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[e-drug] Albumin industry launches global promotion

  • From: Kirsten Myhr <myhr@online.no>
  • Date: Fri, 25 Feb 2000 12:53:58 -0500 (EST)

E-drug: Albumin industry launches global promotion

[Copied under fair use]

BMJ 2000;320:533 (26 February 2000)

Albumin industry launches global promotion
Gavin Yamey , BMJ

The plasma products industry has launched a £1.4m ($2.2m)
international programme to promote albumin despite recent official
advice to restrict its use to very limited indications. Albumin use has
declined substantially following publication of a systematic review by
the Cochrane Group, which raised serious concerns about the
product's use in critically ill patients (BMJ 1998;317:235-40).
One year after publication of the review, the Committee on Safety of
Medicines advised doctors to restrict its use to the treatment of
hypovolaemia (BMJ 1999;318:1643). Internal industry documents
passed to the BMJ outline an "albumin support" programme aimed at
countering the "threats to allowable indications and the competition
from alternative products."The global albumin market was worth £900
000 in 1996. Documents from the Inter-national Plasma Products
Industry Association (IPPIA) and the European Association of the
Plasma Products Industry (EAPPI) outline two kinds of strategy: data
collection and "promotional." The documents show that the
associations have completed their own literature review and compiled
a "Cochrane critique dossier." They have bought a large database to
"identify/provide health economics data that supports use of albumin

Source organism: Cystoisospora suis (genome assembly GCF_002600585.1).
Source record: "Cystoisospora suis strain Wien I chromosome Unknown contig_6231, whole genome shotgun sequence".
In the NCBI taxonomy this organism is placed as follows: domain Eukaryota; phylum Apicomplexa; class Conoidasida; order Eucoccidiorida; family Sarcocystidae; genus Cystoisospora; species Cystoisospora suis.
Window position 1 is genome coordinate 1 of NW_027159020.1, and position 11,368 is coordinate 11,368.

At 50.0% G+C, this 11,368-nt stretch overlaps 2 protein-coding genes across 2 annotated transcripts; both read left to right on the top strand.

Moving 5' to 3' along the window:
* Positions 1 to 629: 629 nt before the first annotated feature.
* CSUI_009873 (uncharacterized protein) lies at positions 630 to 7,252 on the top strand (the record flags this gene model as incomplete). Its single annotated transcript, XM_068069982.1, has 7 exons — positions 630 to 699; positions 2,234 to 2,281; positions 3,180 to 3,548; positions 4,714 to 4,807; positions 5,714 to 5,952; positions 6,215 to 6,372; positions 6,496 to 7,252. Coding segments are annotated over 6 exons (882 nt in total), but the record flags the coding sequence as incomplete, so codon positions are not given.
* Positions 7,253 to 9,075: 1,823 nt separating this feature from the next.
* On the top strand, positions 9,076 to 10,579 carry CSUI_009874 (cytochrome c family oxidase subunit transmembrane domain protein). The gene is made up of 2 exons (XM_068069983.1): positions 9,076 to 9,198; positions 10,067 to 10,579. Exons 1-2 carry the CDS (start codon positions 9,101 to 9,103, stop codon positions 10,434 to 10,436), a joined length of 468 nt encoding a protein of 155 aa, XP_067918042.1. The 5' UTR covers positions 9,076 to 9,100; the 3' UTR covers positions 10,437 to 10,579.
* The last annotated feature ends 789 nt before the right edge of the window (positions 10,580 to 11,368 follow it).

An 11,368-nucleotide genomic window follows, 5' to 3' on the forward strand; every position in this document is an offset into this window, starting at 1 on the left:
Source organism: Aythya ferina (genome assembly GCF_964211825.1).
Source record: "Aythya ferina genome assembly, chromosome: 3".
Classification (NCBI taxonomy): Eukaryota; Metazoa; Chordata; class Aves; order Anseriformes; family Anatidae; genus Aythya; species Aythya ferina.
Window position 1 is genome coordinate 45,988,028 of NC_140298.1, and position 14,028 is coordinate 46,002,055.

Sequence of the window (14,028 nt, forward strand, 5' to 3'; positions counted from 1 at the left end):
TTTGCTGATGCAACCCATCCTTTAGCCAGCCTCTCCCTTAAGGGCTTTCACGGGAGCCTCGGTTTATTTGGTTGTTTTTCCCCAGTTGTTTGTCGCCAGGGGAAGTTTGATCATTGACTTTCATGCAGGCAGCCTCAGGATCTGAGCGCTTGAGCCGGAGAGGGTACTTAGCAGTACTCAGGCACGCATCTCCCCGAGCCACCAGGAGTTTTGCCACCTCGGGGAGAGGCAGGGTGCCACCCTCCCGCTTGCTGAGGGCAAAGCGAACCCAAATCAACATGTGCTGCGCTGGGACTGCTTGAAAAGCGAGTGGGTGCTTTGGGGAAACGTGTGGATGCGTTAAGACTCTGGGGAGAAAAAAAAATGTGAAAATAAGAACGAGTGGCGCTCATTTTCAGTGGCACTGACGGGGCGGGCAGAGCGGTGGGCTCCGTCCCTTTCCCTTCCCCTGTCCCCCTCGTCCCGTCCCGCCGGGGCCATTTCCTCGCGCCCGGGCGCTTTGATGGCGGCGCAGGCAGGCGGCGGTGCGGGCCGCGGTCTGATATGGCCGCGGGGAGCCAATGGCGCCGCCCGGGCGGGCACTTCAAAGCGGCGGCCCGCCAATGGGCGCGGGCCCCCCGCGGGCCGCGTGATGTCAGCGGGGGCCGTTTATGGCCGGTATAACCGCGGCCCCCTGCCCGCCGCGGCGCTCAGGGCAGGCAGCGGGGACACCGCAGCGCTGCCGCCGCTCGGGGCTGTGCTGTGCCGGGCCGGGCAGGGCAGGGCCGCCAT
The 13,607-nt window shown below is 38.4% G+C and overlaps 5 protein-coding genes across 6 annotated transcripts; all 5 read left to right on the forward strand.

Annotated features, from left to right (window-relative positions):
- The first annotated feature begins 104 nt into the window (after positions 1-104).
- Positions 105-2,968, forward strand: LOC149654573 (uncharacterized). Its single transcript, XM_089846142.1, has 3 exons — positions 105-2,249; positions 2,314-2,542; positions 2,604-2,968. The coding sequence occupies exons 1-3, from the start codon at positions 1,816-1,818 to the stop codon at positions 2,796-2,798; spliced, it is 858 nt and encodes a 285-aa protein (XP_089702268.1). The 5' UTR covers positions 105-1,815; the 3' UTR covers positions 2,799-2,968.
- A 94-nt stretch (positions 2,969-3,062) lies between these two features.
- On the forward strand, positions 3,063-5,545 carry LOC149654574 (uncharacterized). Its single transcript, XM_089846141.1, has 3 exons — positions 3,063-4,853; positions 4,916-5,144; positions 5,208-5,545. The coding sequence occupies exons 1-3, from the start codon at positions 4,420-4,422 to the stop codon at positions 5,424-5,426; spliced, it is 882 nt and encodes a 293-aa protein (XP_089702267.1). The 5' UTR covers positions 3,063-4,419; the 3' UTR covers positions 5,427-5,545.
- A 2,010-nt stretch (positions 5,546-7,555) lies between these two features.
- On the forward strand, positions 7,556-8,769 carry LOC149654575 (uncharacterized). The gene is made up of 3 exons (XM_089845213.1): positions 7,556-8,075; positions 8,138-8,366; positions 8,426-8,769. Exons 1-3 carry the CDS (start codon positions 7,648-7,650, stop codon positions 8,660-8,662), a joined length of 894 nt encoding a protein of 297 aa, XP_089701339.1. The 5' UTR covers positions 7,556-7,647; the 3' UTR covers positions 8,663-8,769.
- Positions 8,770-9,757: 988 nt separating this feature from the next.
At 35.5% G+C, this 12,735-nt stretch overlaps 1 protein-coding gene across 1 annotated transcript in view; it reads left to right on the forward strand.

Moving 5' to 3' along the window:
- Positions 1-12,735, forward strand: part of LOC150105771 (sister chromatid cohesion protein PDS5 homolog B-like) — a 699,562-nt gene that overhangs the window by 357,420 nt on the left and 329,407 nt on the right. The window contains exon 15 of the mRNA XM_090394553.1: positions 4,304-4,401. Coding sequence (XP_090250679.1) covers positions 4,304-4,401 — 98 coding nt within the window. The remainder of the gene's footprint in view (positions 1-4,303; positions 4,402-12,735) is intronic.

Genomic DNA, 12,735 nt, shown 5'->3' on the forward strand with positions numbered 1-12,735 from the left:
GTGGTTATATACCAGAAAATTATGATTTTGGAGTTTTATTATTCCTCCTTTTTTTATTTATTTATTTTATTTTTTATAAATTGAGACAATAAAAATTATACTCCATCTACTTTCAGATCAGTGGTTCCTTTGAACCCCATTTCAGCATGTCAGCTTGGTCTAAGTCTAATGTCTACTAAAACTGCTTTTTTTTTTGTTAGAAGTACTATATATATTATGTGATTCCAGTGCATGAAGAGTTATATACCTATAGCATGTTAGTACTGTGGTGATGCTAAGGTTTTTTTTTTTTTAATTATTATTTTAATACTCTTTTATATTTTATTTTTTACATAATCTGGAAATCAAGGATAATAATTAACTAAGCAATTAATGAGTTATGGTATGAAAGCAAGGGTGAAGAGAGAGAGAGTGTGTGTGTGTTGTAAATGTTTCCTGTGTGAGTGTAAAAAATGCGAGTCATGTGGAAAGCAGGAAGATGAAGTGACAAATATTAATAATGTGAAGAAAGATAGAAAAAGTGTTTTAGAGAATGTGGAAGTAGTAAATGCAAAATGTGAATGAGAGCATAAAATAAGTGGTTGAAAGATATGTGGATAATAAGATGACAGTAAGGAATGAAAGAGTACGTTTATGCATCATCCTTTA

both alone and versus substitutes." They have also established a
medical advisory panel. Promotional activities will be "primarily
centred around scientific conferences." The documents acknowledge
the need for a marketing campaign: "Certainly in the US, IPPIA will
have, in comparison with the European program, a strong marketing
component." Other recommendations include creating a website and
holding workshops to develop monographs on fluid resuscitation of
critically ill people. Members of the European Plasma Fractionation
Association (EPFA), another organisation representing the industry,
may be joining the support programme. In a fax to its members dated
16 November 1999, Richard Walker, president of the association,
wrote: "I believe this is a very good program and therefore
recommend EPFA members to participate ... Participation in this
program will be very cost effective with respect to our needs to
support the use of albumin (the financial contribution per member
would be about the same as the EPFA annual membership fee)."Mr
Walker is also the chief executive of Bio Products Laboratory, which is
part of the National Blood Authority, a special NHS health authority.
Asked about the possibility of a conflict of interest between his advice
to EPFA members and his NHS position, he commented: "I don't see a
conflict of interest. At [Bio Products Laboratory] we are supplying
products to meet patient needs. We are very clear that we will only
promote products on the basis of scientific information." His
company, he said, would not be joining the albumin support
programme, although individual EPFA members might still do so. The
agreed funding for the programme includes £1.6m from US
pharmaceutical companies, including Alpha, Baxter, Bayer, and
Centeon (now Aventis Behring). A clinical study in Italy is already
under way, with funding of £87500 from local companies.

Kirsten Myhr, MScPharm, MPH
Bygdøy alle 58B
0265 Oslo, Norway
Tel.: +47 22 56 05 85

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